• Inheritance is okay for ADTs and also in cases like this: sealed trait LogMessage { def msg: String } case class InfoMessage(msg: String) extends LogMessage case class WarnMessage(msg: String) extends LogMessage case class ErrorMessage(msg: String) extends LogMessage

trait Drawable { def asImage: JPG } case class Circle(...) extends Drawable { override def asImage: JPG = ??? }

Note, however, that typeclasses should be used as soon as the Drawable trait gets more complex or used rather often.

Abstract classes vs. traits

Abstract classes are similiar to traits. Rule of thumb: always use trait unless you have specific reasons for an abstract class. In some situations it is convenient to have constructor parameters in ADTs for types with fixed values and in such cases traits add boilerplate. This is an example of an okayish usage of abstract classes:

sealed abstract class ServiceError(msg: String) case object Timeout extends ServiceError("The Request to the Service took too long") case object InvalidResponse extends ServiceError("Could not parse the Service response")

Using a sealed trait it would look like that: sealed trait ServiceError { def msg: String } case object Timeout extends ServiceError { override val msg: String = "The Request to the Service took too long" } case object InvalidResponse extends ServiceError { override val msg: String = "Could not parse the Service response" }

An important difference between abstract classes and traits is multiple inheritance which is possible with traits but not with abstract classes. This does not matter though, because we discourage multiple inheritance (and often even inheritance itself) anyways most of the time.



Usage of traits for library writers

When writing a library that provides a method that accepts objects by the client (thus not under your control), never force inheritance usage. That is, don't make the client inherit from a trait, abstract class or anything else. Instead, always use typeclasses when the library needs certain functionality that should be provided by its client.


  • LoggingLibrary BAD: trait StringSerializeable { def serialized: String } def log[A <: StringSerializeable](obj: A) = writeToLogFile( obj.serialized )

  • LoggingLibrary GOOD: trait StringSerializer { def serialize[A](obj: A): String } def log[A: StringSerializer](obj: A) = writeToLogFile( implicitly[StringSerializer].serialize(obj) )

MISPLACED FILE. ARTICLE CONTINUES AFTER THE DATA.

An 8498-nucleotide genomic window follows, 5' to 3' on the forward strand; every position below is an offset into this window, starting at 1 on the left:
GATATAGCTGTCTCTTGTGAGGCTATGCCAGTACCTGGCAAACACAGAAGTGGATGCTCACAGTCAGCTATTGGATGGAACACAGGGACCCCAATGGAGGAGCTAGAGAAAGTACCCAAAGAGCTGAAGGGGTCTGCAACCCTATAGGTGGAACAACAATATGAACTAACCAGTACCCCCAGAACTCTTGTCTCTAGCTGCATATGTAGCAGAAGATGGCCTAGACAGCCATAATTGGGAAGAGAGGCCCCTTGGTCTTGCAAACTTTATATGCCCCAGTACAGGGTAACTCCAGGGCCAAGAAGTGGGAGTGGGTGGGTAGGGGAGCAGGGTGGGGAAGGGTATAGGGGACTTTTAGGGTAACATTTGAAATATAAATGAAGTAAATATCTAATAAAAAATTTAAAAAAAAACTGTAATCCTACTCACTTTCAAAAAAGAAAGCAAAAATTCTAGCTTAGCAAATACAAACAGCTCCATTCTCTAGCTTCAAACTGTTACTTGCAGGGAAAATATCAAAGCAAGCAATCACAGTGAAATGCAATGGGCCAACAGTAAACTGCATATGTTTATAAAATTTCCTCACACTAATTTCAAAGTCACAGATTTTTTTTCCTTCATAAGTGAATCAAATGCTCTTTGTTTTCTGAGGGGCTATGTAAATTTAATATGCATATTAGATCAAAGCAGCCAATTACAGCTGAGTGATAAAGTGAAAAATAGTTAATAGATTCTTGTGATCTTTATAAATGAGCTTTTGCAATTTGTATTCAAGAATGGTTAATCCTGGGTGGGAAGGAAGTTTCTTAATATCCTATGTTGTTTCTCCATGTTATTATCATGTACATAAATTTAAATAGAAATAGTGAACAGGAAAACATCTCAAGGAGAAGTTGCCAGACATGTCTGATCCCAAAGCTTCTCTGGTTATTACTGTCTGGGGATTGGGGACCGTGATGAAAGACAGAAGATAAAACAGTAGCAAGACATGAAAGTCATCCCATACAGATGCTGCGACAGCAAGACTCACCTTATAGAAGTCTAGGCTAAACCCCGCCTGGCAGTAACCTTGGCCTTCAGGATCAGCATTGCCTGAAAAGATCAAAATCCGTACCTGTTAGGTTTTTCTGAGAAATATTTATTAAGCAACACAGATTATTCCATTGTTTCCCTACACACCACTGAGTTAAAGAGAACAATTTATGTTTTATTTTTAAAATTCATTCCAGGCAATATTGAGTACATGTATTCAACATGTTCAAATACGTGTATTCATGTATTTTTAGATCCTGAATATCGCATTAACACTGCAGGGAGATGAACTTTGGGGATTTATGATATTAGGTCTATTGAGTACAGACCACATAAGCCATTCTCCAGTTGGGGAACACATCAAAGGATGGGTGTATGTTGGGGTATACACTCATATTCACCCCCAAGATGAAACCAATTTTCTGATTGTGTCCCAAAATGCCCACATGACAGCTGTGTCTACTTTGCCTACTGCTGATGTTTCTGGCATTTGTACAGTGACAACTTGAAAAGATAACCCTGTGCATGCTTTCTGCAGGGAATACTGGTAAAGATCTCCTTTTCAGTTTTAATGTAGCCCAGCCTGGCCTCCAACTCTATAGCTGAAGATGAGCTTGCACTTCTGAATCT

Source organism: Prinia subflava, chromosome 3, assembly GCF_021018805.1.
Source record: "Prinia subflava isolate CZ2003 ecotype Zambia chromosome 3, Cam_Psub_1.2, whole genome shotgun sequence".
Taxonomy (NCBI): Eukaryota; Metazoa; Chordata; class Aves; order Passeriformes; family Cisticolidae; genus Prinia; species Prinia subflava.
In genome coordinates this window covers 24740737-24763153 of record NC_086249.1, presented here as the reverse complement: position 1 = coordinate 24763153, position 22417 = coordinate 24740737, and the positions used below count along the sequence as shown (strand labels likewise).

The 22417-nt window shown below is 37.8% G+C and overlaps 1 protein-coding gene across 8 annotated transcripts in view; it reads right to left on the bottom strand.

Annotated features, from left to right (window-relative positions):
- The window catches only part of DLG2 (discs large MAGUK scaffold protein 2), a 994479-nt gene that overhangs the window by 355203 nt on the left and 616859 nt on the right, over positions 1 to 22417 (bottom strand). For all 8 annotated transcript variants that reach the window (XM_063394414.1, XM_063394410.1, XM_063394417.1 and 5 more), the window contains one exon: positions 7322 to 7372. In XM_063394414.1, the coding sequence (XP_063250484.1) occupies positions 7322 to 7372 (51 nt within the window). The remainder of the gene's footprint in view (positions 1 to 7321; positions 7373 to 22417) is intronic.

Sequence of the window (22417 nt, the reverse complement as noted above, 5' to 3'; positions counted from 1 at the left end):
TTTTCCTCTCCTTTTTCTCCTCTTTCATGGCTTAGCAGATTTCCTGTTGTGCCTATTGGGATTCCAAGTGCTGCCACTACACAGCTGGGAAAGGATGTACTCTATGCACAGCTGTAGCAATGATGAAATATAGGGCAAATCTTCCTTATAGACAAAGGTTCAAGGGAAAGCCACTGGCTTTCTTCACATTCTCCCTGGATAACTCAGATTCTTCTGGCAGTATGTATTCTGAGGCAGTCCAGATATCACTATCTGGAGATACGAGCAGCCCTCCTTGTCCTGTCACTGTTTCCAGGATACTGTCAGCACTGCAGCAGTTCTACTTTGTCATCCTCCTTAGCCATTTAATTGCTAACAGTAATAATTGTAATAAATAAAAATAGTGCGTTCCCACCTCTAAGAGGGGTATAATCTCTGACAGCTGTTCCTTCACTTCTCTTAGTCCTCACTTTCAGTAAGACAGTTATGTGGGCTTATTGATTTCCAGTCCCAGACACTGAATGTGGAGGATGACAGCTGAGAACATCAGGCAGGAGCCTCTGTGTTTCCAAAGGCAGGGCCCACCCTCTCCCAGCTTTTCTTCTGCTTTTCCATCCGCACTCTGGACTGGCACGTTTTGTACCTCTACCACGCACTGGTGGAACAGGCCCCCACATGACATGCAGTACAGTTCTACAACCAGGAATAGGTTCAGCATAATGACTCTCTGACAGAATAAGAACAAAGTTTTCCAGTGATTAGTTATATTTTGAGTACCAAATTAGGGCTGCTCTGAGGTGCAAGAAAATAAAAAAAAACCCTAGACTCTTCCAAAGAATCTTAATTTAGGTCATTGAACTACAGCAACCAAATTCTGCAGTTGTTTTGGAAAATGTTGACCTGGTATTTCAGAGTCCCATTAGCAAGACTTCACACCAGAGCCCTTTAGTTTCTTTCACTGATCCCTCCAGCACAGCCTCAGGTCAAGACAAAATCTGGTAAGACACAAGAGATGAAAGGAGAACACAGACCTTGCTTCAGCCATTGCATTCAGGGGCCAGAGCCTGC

Case classes

case classes are „java-DTOs“. They must never contain state (vars) or interact with other components in any way. Also, even if technically possible, they must not be extended. It is boilerplaty but recommended to finalize every case class. The only thing that is allowed are „convenience“ methods that use only data from inside of the case class (and no additional data). The reason here is, that Plain-Data classes should only ever be coupled with classes that they existentially depend on. In the example: Urls can exists in a world without anything like users, so don't couple Urls to the fact that there exists a thing like a user.

Examples: final case class Url(host: String, port: Int) { def urlString = s"$host:$port" //Okay! def isHttps = host.take(5) == "https" //"Okay"!

//Returns http(s)://${user.name}@${user.password}:$password@$host:$uri
def withUserCredentials(user: User) = ??? //Bad! Avoid this. Use implicit class instead


Constructing classes with constraints

Sometimes a class must adhere to certain constraints. These constraints should be represented as types as much as possible and reasonable. When enforcing the constraints at compiletime is not possible or reasonable, don't (only) make the constructor throw exceptions. Instead, provide a factory-function in the companion-object that tries to construct the class and does not simply return the class itself but a type that indicates if the construction was successfull or not.


  • BAD: final case class PositiveInt(value: Int) { throw new IllegalArgumentException("PositiveInt must have positive value") }

  • Good: final case class PositiveInt private(value: Int) { throw new IllegalArgumentException("PositiveInt must have positive value") } object PositiveInt { type Error = String def fromInt(value: Int): Either[Error, PositiveInt] = if(value >= 0) Right(PositiveInt(value)) else Left("PositiveInt must have positive value") }

  • But:

    • PositiveInt(-50) still compiles
    • .copy(value = -50) still compiles